5. 140 pounds! Yeeks. Thanks, Adam for making my evening run alittle more special. Doesn’t a mountain lion know we are at sea level???

  6. Wow – that’s a big cat. I guess that’s what happens when we encroach on available living spaces for them and the deer. you call deer a problem because they eat your precious plants – don’t complain, put up a fence. They are obviously suffering because of the ridiculousness of overbuilding in a once beautiful town. One tasteless mcmansion after the next. The town has lost the exact feeling that drew people to it in the first place. When I come visit and see what’s living there now, all I can say is eww. Between the horn honking and the rudeness in the shops – I don’t know how any old westporters can stand it. Anyway, shame about the mountain lion.

    • an interested reader

      So much for the quaint New England fishing village by the seashore description Westport used to live up to. Too bad. It was an idyllic place with charming cottages and homes and all sorts of wonderful people. Westport used to be an incredible place. I can’t believe the tear down stories I read about the town these days. Does everyone have to have such a huge house these days?

      • Whining about teardowns is becoming a favorite indoor sport in Westport followed closely by pining for the good old days. At one point in the past I am sure people whined about the town’s acquisition of the Longshore facility as they too resisted change. Personally, I hope every one has a bigger house than mine, and pays the requisite taxes.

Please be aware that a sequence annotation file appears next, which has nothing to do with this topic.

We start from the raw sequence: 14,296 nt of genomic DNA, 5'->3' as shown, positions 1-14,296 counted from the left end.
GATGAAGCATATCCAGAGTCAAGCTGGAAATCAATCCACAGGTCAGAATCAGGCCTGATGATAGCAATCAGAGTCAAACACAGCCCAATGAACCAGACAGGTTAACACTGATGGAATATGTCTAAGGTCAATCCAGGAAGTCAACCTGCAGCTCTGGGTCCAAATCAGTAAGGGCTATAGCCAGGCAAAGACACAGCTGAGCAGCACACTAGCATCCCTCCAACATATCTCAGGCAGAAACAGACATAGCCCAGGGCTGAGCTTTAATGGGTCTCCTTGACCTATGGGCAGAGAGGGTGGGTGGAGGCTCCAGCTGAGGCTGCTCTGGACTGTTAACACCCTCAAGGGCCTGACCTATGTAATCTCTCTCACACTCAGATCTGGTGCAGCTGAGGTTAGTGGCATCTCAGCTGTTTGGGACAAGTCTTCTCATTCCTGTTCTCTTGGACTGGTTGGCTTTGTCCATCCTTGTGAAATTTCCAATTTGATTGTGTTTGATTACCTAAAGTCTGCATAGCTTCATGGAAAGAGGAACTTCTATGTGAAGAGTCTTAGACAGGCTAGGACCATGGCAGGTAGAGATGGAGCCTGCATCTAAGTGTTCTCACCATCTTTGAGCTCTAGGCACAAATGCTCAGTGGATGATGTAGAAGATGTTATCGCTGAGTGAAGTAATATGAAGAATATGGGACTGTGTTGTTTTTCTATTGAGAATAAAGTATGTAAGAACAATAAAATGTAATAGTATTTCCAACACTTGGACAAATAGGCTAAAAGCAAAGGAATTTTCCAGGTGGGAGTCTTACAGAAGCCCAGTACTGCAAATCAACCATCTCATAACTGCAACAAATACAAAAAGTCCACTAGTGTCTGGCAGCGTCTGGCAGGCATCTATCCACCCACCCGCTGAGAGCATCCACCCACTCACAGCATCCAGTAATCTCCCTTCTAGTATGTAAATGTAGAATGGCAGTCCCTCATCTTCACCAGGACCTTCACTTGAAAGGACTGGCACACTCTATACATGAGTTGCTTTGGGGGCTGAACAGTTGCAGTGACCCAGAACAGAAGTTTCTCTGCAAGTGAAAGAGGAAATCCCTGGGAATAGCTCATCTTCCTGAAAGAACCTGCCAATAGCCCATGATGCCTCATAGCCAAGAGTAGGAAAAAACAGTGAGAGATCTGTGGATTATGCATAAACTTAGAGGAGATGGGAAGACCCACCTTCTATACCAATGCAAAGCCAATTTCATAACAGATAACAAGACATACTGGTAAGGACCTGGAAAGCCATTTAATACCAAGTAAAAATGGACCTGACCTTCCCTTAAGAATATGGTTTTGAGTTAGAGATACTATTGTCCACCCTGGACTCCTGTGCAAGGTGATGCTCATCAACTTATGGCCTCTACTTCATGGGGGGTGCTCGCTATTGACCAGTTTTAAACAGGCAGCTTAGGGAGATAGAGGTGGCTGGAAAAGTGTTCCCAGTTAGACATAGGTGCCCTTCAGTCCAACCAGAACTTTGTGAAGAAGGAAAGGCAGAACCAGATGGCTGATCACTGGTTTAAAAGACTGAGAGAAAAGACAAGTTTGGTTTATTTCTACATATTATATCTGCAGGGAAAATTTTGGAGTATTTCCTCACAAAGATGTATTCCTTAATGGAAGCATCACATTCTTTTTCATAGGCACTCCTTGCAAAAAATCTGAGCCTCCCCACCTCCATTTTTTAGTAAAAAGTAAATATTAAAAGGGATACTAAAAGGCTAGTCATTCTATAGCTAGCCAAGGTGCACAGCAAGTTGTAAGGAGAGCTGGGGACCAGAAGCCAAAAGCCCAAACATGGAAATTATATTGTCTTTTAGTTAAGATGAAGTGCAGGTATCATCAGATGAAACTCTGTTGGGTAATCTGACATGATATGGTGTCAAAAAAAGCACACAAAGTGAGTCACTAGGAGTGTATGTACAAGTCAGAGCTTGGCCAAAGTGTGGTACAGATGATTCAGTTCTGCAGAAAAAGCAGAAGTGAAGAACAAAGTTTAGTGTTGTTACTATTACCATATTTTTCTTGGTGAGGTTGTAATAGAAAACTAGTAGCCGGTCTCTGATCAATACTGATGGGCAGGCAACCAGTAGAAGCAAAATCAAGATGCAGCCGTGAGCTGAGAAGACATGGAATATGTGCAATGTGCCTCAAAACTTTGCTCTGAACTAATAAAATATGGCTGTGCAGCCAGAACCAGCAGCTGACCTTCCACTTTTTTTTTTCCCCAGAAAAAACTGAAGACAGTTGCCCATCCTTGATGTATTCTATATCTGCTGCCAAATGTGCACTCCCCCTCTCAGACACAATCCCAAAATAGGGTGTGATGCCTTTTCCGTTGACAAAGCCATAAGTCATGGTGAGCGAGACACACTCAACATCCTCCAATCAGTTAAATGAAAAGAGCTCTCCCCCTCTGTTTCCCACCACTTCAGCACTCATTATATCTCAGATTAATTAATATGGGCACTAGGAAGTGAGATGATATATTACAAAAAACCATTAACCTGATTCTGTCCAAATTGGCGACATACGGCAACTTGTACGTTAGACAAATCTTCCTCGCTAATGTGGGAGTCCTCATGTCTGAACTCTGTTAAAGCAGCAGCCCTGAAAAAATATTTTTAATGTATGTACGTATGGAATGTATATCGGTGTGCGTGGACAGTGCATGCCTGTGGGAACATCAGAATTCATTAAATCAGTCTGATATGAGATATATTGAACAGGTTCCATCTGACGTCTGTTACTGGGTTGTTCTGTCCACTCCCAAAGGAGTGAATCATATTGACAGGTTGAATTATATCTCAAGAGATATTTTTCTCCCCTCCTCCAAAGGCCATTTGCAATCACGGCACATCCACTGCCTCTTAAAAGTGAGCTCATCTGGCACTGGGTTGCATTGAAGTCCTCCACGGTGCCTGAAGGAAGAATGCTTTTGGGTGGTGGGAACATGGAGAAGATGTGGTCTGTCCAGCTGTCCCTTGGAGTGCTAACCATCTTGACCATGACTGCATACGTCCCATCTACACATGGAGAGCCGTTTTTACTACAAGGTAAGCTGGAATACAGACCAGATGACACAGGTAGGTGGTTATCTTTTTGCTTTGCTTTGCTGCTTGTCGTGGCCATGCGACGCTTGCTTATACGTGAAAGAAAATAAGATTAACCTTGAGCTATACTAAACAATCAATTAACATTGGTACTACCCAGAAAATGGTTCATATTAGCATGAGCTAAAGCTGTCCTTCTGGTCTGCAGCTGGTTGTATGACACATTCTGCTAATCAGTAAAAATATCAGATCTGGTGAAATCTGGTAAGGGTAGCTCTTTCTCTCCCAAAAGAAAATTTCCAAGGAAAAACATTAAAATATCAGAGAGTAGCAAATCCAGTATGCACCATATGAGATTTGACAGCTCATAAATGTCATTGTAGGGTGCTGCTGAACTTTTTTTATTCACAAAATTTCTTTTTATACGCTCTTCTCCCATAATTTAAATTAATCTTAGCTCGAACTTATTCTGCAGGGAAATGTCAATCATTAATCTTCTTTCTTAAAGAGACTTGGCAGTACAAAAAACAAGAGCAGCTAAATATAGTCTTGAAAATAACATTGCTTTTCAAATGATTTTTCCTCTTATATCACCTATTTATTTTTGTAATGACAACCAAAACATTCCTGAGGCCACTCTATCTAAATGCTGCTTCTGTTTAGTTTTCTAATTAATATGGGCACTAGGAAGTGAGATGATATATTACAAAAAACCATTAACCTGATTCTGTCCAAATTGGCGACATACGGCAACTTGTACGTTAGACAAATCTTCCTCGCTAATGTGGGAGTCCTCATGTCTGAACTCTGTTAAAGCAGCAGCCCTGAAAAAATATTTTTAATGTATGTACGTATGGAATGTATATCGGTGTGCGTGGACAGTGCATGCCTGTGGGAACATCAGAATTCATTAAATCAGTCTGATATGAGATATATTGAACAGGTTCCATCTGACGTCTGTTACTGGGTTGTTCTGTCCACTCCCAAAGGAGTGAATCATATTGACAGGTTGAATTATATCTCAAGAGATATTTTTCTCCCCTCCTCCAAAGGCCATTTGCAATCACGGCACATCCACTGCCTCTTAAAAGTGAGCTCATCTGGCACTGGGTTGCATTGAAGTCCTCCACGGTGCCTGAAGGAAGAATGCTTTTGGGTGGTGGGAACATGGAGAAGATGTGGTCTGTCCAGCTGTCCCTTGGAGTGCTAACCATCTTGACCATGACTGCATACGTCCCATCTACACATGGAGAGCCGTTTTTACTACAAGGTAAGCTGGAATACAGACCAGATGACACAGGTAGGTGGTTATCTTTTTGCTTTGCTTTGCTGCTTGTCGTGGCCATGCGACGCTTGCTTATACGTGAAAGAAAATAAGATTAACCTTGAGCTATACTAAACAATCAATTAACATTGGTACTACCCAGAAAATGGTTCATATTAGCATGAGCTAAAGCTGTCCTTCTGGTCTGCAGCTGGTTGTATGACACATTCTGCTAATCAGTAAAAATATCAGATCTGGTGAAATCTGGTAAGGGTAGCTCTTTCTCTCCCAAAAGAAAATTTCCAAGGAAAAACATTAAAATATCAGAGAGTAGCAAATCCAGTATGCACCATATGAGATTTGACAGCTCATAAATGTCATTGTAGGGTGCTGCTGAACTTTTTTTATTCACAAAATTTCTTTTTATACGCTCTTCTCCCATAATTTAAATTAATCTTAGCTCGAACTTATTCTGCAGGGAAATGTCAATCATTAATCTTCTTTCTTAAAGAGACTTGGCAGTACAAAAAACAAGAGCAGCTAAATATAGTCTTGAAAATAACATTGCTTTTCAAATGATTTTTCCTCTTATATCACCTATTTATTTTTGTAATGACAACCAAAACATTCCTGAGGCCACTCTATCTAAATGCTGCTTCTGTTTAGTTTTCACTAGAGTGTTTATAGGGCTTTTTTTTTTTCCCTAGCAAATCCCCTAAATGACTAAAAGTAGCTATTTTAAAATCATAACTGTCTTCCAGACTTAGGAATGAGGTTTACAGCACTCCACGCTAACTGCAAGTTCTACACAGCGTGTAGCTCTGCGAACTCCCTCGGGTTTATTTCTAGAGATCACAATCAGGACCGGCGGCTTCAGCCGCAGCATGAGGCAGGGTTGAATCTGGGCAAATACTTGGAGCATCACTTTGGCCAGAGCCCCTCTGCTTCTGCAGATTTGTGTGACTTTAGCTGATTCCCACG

• Sam, not “whining” about the tear downs and not stuck in the ” good old days” but open your eyes and look around. The new building for the most part is just gross. It has basically has changed the tone of the town – simple as that. I’m not clinging to the past, just pointing out the fact that the people who have come into town knocking down old beautiful homes with pedestrian, ugly cookie cutter McMansions have destroyed a once quaint friendly and lovely town. If you enjoy the shallow oh and think that them paying taxes is a good exchange for that, then enjoy. You deserve it!

          • “…ugly cookie cutter McMansions..” Not too judgemental are we? My idea of an ugly house is a 1961 splt level, but I don’t expect anyone to agree with me. In addition, I prefer that people be able to make their own choices (mistakes?) with respect to the type of house they choose to build.

          • The Dude Abides

            When was Westport a “quaint New England fishing village by the seashore”???????